Tables covered in this section: Warehouse Service Type, Line of Business, Standard Business Day, Non-Business Day, Warehouse, Production Model
Warehouse Service Types
Warehouse service types are exactly what they sound like: the various types of services that an operation will perform. Some commonly-used service types have been setup in our Pegasus test site for example purposes. There are screenshots of this table below.
Service types will be established for every order in one of three ways:
Order Sources - Default Service Types can be set for each order source. This will be the first field that is evaluated.
Line of Business Defaults - If there is no default service type specified, the system will then evaluate line of business defaults that are defined in the line of business table.
If the service type is not specified via order source or line of business defaults, the system will assign the default “Customer Order” service type.
Line of Business
From this table, Service Defaults, Account Status, and SLA Rules can be configured for each line of business.
Service Defaults are used in scenarios where service types, service days, or cut-off times are not clearly defined for an order.
Account Status fields are used to determine if this line of business is currently active. Orders for accounts with a hold status of “true” will not be fulfillable.
SLA Rules are used to determine the SLA status for every order. They are configurable by service type, service level, order source, service days, and cut-off times. In the example below, there are three SLA rules set up. The first only considers orders which have received a rush service level, have never been a backorder, and entered before noon. These orders have a service day value of 0, which indicates it needs to be picked and shipped the same day. The next rule is set up for all direct-to-consumer orders that are entered before 2 pm.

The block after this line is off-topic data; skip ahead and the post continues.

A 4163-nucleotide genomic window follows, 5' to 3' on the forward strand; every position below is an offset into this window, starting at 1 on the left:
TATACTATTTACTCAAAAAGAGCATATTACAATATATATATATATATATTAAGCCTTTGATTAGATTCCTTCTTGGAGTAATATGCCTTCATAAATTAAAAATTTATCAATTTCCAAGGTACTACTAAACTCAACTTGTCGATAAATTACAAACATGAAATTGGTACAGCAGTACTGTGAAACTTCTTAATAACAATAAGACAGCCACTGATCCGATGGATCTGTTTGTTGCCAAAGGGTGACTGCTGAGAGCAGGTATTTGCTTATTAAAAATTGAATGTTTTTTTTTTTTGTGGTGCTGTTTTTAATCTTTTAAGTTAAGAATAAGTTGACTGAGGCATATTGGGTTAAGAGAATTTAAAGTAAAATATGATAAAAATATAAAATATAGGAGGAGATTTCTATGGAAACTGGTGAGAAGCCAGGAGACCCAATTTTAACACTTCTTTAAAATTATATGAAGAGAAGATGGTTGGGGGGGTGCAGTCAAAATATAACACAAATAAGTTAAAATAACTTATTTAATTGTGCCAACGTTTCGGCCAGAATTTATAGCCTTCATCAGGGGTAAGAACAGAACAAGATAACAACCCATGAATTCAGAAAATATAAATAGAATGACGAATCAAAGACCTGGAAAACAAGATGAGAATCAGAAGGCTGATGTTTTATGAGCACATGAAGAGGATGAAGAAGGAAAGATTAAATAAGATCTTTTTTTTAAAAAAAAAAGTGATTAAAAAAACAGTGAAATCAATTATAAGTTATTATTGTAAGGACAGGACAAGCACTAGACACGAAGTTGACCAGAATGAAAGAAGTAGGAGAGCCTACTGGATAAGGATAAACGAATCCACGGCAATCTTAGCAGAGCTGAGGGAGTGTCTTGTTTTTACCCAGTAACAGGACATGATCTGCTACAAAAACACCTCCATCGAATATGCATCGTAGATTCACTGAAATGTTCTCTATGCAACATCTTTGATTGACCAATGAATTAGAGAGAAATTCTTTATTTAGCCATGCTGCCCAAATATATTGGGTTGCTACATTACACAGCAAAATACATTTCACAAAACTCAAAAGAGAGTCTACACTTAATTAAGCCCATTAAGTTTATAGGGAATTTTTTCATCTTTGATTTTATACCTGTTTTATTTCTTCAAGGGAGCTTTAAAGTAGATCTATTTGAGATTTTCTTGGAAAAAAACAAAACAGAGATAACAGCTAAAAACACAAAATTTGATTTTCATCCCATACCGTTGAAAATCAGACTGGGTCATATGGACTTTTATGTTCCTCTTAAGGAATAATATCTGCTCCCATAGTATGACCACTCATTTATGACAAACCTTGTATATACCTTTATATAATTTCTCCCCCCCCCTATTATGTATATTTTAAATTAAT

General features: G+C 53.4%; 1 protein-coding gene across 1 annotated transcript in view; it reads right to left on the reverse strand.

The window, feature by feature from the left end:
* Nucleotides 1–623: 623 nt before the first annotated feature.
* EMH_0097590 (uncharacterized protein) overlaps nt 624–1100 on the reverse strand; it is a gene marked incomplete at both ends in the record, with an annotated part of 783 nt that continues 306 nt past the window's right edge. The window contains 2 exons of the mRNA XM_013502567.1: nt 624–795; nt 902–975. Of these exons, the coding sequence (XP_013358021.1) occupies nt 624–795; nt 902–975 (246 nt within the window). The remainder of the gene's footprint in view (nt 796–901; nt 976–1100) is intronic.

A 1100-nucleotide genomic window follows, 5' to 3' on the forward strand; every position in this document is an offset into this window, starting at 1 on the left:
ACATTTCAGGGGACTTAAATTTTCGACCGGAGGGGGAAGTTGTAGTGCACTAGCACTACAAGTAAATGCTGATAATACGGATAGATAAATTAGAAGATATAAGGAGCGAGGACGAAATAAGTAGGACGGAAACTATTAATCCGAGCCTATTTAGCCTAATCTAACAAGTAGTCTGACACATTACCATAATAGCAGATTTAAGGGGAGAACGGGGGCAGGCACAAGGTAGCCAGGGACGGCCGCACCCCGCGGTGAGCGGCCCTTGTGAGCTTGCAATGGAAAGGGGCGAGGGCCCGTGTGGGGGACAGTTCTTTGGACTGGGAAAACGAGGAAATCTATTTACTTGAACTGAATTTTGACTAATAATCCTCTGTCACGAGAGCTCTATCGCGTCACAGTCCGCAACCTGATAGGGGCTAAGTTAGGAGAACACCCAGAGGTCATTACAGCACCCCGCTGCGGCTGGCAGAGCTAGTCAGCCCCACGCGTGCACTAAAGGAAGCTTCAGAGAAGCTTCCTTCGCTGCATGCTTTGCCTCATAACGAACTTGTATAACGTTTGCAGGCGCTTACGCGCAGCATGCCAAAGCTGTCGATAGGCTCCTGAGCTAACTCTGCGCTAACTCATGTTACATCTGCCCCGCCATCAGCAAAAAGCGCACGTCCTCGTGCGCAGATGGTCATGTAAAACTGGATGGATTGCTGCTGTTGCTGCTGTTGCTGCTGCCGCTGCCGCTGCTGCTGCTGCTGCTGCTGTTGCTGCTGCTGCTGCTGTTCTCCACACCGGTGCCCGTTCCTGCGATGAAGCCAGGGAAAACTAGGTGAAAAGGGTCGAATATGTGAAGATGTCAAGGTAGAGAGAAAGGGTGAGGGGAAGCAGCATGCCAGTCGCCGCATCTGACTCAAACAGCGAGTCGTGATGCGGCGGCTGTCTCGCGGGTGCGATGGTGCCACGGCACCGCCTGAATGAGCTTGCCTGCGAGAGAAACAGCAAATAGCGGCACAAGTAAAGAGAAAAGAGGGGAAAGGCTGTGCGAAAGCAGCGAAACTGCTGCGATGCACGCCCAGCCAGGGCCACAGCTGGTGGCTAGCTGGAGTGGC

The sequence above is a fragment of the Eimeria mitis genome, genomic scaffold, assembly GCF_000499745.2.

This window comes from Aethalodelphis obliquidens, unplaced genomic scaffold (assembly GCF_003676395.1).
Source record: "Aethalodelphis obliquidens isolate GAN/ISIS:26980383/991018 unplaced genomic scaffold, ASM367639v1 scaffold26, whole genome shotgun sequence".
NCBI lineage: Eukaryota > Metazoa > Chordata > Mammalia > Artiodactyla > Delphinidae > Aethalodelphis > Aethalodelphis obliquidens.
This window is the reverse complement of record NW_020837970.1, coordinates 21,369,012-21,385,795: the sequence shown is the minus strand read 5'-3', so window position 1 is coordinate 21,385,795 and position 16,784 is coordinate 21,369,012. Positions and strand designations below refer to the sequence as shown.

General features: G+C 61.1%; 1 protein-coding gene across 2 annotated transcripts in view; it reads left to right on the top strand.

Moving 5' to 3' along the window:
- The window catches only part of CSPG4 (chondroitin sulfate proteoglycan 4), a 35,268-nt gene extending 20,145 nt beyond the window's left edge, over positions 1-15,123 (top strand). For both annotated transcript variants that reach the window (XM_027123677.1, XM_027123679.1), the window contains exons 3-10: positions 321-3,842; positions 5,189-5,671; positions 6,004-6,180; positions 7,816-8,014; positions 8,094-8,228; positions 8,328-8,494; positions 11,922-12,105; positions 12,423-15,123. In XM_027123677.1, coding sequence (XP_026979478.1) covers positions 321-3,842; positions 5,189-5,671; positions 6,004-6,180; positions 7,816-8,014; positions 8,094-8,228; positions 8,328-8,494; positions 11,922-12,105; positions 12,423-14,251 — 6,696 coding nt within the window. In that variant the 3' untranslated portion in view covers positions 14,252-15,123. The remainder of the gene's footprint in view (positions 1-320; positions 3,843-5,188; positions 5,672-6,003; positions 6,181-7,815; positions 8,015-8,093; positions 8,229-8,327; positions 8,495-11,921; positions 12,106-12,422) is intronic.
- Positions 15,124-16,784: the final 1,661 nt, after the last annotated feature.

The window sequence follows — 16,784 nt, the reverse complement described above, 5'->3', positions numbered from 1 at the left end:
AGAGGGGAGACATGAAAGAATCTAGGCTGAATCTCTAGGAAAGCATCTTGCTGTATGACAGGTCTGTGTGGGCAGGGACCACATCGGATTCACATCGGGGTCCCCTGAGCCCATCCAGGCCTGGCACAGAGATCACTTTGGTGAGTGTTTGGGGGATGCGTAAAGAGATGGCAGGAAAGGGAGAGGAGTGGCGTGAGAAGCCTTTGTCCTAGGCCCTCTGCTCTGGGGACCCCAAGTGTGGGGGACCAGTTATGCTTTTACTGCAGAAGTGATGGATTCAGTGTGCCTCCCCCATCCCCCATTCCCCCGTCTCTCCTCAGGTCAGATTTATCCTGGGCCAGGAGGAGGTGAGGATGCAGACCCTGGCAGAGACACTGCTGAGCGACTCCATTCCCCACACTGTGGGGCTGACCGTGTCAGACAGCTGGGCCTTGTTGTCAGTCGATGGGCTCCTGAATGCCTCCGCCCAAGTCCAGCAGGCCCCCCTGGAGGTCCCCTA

Standard Business Day
This table is used to define the standard business days for the operation as a whole. Insights will use this table when determining the SLA status.
Any observed “nonbusiness” days such as holidays, company outings, or special events can be defined in this table.
The warehouse table can be used to specify the timezone used in SLA calculations.
Warehouse Service Level, SLA Dates, & Status
Warehouse Service Levels specify the "expediency" of the order for the purposes of warehouse handling. By default, we have two options: standard and rush. We also account for backorders as a service level. See the new fields of Backorder Status and Backorder Release Date that indicate if an order was ever in backorder status, as well as the date it was released back to On Order. By default, the SLA for all backorders is 5 days.
Since every order will have a Warehouse Service Type and Level assigned to it, we can identify the SLA Date (Service Level Agreement Date) for each order. This is the date the warehouse is contractually obligated to fulfill the order by.
Once we know the SLA Date, we can also determine the SLA Status: Past Due, Due Today, Due Tomorrow, Due This Week, Due in the Future, Backordered, or, if it's Shipped: Shipped On-Time, Shipped Early, or Shipped Late. This field helps your warehouse prioritize what orders need to be shipped by which day.
SLA Date Calculation
If the order has a Deliver On Date, or a Need By Date, the SLA Date is set to the Order Date, which was previously calculated by Infoplus as the date the order needs to ship to meet that deliver-on or need-by. Otherwise, Infoplus goes through the following two-step process to calculate an order's SLA Date: